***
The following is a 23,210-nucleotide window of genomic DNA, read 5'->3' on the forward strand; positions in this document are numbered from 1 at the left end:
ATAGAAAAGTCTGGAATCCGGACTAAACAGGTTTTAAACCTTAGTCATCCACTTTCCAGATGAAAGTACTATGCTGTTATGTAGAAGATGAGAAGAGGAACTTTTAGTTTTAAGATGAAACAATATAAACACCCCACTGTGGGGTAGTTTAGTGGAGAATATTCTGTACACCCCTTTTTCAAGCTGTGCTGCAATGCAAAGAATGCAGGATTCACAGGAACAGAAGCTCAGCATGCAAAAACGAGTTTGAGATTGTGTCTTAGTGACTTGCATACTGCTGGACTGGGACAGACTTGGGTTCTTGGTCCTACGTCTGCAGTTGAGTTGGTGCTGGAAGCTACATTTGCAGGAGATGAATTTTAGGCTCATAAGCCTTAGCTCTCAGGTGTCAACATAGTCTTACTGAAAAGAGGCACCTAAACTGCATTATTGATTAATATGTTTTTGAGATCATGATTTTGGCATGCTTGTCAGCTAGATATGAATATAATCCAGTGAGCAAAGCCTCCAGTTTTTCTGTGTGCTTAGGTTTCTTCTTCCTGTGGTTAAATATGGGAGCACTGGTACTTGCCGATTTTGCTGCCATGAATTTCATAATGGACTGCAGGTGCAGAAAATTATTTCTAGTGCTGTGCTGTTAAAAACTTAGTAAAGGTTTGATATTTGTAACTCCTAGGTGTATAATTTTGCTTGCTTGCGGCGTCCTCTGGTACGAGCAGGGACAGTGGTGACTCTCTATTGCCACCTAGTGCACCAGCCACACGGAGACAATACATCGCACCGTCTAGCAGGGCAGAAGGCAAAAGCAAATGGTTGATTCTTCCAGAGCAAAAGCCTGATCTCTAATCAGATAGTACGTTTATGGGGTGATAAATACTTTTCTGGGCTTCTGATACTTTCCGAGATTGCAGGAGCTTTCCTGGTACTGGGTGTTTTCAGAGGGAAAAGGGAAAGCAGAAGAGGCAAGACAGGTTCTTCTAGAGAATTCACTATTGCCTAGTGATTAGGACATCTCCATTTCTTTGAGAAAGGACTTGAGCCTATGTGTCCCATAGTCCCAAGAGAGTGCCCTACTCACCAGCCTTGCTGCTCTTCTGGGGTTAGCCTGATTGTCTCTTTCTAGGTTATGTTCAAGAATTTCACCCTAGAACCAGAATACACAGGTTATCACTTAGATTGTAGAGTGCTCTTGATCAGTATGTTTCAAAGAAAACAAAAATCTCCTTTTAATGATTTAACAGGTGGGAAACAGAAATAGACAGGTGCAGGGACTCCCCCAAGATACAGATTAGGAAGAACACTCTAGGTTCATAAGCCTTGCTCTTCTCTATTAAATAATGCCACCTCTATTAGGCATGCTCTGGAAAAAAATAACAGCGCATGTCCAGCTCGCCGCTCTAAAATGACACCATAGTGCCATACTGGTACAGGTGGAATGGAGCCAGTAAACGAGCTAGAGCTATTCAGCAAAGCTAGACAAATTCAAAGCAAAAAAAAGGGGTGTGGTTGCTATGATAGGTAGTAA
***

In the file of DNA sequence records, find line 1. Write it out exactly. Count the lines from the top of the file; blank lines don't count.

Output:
The following is a 23,210-nucleotide window of genomic DNA, read 5'->3' on the forward strand; positions in this document are numbered from 1 at the left end: